Amended Super Reform

The Government has outlined yesterday amendments to the superannuation reforms announced in the 2016/17 Federal Budget.

Note: These changes below are not yet legislated and still have to be introduced to, and make it through, Parliament.

Non Concessional Contribution Cap

The original proposal was to replace the existing non-concessional contribution (NCC) cap with a lifetime limit of $500,000, including all NCCs made since 1 July 2007.

This measure is replaced with an annual NCC cap of $100,000 (currently $180,000). Individuals under age 65 will also be able to continue using the bring-forward rule. This new NCC cap, which applies from 1 July 2017, will be based on four times the lower concessional contribution cap of $25,000.

However, individuals with a superannuation balance of more than $1.6 million will no longer be able to make NCCs from 1 July 2017. The individual’s account balance will be tested at 30 June of the previous financial year.

Those with account balances close to $1.6 million would only be able to make use of the bring-forward rule to the extent that the sum of the balance, the current year contribution and each brought forward contribution is less than $1.6 million. The threshold amount will be linked to the transfer cap amount relating to amounts being transferred to pension phase.

Individuals who triggered the bring-forward rule prior to 1 July 2017 and have not fully utilised that amount will have the remaining bring-forward amount reassessed on 1 July 2017 in line with the new caps.

As the existing rules remain until 1 July 2017, clients who are able to utilise the existing thresholds should consider doing so once the legislation is finalised. This is particularly important for clients who have total superannuation savings of close to or exceeding $1.6 million. This is likely to be the last year individuals with super savings of at least $1.6 million will be able to make an NCC.

Capital Gains Tax Cap

Separate to the NCC cap there are no changes to the contributions made under the CGT cap amount of up to $1.415 million relating to the small business CGT concessions.

Work Test

It was proposed to remove the work test for individuals aged 65 to 74. The Government will not proceed with this change. This means the work test of 40 hours within 30 days must be satisfied for those aged 65 to 74 to be eligible to make contributions to superannuation.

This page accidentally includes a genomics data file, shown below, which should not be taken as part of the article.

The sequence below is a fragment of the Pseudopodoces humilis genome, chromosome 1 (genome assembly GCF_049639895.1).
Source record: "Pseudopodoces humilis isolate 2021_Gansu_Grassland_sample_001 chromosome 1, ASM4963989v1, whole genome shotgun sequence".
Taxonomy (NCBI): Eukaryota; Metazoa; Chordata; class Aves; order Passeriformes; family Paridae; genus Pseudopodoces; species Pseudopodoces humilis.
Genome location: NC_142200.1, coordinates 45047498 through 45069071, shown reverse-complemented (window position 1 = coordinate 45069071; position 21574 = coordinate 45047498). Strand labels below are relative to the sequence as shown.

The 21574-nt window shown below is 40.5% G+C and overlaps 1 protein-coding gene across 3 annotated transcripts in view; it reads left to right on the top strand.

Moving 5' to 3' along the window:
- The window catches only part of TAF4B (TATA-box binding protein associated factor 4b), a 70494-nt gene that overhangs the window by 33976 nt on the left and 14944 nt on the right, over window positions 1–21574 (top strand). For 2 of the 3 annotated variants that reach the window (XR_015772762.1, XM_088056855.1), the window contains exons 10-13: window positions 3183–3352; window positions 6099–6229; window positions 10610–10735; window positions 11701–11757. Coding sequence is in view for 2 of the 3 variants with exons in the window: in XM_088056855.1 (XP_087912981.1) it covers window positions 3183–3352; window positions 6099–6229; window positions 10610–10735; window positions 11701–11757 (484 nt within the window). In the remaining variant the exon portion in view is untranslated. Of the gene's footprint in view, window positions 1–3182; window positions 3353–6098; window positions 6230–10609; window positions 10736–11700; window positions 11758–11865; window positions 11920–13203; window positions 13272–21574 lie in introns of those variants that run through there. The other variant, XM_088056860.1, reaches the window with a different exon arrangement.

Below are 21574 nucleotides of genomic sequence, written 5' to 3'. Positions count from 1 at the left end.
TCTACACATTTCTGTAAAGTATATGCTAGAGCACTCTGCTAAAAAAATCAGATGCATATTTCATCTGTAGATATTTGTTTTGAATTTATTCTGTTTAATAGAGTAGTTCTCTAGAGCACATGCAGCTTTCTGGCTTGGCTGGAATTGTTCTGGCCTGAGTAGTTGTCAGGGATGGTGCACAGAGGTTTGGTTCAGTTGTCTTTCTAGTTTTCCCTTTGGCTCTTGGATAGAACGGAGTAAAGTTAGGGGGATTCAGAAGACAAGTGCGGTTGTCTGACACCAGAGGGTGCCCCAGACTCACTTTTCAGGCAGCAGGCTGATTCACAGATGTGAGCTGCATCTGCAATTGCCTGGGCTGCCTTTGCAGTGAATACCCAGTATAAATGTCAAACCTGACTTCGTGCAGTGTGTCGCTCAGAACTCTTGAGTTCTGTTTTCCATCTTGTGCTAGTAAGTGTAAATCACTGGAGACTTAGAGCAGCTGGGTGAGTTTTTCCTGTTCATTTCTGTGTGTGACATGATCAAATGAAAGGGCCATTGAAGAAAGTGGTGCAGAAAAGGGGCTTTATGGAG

This retains the requirements under the current legislation.

Catch up concessional contributions

The Government will continue with the proposal to reduce the concessional contribution (CC) cap to $25,000 from 1 July 2017. However, the commencement date for the catch up contributions will be delayed until 1 July 2018.

From 1 July 2018, individuals will be able to make CCs above the annual cap, where they have not fully utilised their CC cap in previous financial years. Amounts are carried forward on a five year rolling basis. Amounts not used after five years will expire.

This measure is limited to individuals with a super balance of less than $500,000. There is no detail as to when the account balance is assessed to determine eligibility.

Clients who have the capacity to fully utilise the current CC cap for 2016/17 may wish to consider doing so before the CC cap reduces.

Unchanged measures

  • Reduce the CC cap to $25,000 from 1 July 2017
  • $1.6 million transfer cap for tax free earnings in the pension phase of superannuation and the need to reduce pension balances to this threshold by 1 July 2017
  • Tax on earnings for amounts held in a transition to retirement pension
  • Reduce the income threshold from $300,000 to $250,000 that the additional 15% tax is payable on CCs
  • Ability for all individuals to claim a tax deduction superannuation contributions with the removal of the 10% test
  • Increase of the income thresholds for eligibility for the spouse superannuation contribution tax offset
  • Introduce the Low Income Superannuation Tax Offset (similar to the Low Income Superannuation Contribution which will be abolished from 1 July 2017)
  • Abolish anti-detriment payments
  • Apply the measures to defined benefit funds


Sourced and written by: Tess Uncle, Associate Director of Wybenga & Partners Pty Limited, Chartered Accountants, Sydney: MLC Technical Team: and the Treasury website.